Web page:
At the core of volume two lies the phenomenon of exchange, which is expressed and can be traced through political diplomacy, religious mobility, trade networks, or cultural exchange. Individuals who traveled between Byzantium and the West represented a driving force behind the process of mutual influence. As is to be expected, several contributors (for example, Drocourt, Ganter, Koder, Cheynet, Kolditz, and Preiser-Kapeller) zoom in on the identity and role of ambassadors. These men were carefully chosen, high profile men who mostly came from the upper classes of society or held top positions in the Church. Confidence of the Byzantine emperor, the papal court in Rome, or western rulers in the ability of their ambassadors to respectfully communicate and cultivate relations between East and West was crucial in the effectiveness of their visits. Rightfully, the reader is left with the impression that East and West were closely connected through intense and constant exchange of ambassadors who carried messages, offered gifts, and arranged marriages to solidify the relations between the various courts of Europe.
Religious exchange as expressed through various modes of mobility is highlighted in several contributions (for example, those of Descoendres, Borgolte and Chitwood, Wanek, Burkhardt, Delacroix-Besnier, and Mitsiou). On the one hand, chapters focus on the movement and incorporation of religious practices and expressions into regions where they were previously unknown. On the other hand, some chapters examine people as carriers of religious mobility such as members of the mendicant orders who introduced their traditions to new areas.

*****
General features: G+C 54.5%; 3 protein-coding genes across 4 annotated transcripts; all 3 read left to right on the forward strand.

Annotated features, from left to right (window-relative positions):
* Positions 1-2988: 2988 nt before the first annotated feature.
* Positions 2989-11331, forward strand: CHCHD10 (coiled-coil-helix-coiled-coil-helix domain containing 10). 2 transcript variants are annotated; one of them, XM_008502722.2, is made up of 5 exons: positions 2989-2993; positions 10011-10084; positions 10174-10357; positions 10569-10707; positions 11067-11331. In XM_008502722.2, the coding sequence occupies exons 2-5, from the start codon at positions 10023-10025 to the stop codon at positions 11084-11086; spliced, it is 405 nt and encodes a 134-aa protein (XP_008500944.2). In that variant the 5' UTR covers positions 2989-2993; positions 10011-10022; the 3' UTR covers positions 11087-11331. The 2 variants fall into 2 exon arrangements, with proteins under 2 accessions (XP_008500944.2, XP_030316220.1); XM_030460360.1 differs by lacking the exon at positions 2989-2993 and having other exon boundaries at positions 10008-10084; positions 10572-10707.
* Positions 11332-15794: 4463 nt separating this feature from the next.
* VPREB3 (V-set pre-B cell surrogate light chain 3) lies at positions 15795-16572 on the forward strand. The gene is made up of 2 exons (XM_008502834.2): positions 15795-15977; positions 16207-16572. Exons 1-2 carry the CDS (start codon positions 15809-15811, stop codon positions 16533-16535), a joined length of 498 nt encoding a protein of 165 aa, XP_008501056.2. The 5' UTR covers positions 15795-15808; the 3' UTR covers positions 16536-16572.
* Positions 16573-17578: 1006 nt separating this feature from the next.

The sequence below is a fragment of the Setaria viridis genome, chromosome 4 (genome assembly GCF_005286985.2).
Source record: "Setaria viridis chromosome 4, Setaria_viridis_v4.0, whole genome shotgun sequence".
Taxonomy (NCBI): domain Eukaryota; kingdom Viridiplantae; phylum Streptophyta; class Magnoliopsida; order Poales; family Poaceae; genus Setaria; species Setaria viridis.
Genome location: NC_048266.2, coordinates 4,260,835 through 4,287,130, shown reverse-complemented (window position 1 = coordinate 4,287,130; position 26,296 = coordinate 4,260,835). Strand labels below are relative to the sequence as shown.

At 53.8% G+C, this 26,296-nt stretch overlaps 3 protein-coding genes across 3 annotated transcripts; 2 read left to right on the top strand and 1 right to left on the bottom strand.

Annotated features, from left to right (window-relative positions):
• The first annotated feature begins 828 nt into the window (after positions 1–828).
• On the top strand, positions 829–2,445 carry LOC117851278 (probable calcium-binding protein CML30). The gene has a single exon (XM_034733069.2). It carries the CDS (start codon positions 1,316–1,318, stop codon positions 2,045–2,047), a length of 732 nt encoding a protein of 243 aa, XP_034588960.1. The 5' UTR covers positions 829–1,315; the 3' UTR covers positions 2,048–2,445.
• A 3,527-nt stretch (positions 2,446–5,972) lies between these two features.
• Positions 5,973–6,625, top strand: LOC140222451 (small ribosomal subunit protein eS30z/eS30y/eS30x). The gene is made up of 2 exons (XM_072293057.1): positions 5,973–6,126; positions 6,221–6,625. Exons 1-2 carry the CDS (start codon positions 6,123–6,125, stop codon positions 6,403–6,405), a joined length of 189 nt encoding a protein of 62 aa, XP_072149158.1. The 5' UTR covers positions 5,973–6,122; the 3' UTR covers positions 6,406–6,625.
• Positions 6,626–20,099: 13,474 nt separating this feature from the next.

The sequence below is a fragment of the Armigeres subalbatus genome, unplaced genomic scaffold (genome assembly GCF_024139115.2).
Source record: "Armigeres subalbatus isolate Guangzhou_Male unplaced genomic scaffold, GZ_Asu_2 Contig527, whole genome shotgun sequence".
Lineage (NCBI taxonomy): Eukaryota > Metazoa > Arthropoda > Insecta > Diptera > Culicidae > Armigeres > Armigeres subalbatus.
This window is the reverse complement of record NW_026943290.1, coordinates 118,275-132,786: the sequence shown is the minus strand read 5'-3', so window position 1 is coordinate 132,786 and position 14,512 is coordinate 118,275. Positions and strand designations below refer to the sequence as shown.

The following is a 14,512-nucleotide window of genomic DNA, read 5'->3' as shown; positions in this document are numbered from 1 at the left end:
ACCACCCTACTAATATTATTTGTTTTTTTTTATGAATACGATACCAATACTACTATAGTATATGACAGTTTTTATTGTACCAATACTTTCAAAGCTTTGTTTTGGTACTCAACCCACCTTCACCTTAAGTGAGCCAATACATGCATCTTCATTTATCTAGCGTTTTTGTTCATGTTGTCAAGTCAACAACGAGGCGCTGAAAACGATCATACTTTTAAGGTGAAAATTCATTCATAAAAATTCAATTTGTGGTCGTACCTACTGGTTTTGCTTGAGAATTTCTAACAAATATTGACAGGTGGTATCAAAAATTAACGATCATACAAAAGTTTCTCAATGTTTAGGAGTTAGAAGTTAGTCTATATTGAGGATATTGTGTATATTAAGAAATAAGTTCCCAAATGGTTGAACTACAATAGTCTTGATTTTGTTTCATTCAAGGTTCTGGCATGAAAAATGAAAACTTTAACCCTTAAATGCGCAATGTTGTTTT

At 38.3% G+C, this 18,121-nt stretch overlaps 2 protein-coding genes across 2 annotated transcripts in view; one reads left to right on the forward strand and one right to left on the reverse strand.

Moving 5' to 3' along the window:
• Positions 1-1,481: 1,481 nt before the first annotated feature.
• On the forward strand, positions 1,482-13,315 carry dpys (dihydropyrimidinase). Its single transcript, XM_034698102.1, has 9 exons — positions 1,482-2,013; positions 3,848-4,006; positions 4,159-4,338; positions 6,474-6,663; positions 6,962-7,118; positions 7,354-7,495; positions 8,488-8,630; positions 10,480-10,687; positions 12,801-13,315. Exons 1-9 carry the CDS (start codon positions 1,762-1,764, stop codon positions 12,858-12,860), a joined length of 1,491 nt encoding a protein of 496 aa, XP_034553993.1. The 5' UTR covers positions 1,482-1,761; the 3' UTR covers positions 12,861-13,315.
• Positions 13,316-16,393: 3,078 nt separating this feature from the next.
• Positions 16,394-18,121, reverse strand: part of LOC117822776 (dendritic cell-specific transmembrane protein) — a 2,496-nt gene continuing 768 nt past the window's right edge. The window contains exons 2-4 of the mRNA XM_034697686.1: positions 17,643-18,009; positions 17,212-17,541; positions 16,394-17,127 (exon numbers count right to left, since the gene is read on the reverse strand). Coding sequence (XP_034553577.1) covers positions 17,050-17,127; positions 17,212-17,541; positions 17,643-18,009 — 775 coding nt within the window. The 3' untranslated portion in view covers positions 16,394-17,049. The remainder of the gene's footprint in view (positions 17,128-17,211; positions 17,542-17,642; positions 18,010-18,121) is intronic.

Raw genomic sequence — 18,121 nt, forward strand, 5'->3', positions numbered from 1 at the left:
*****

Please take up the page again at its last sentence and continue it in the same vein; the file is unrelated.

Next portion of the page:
Trade represents a different type of exchange, no less vital for solidifying relations between East and West. In our attempt to understand economic life around the Mediterranean in the Byzantine period we need to examine both the presence and functioning of larger trade routes between the various parts of Europe and zoom in on the position of one specific location within larger trading networks. Dominik Heher’s article on Dyrrhachion (in modern-day Albania) combines both these perspectives as he offers an outline of the town’s history from a larger maritime Mediterranean point of view. He demonstrates how one specific location can be linked to many major political and economic developments, not only in its own region, but beyond, in the territories with which Dyrrhachion was connected through trade.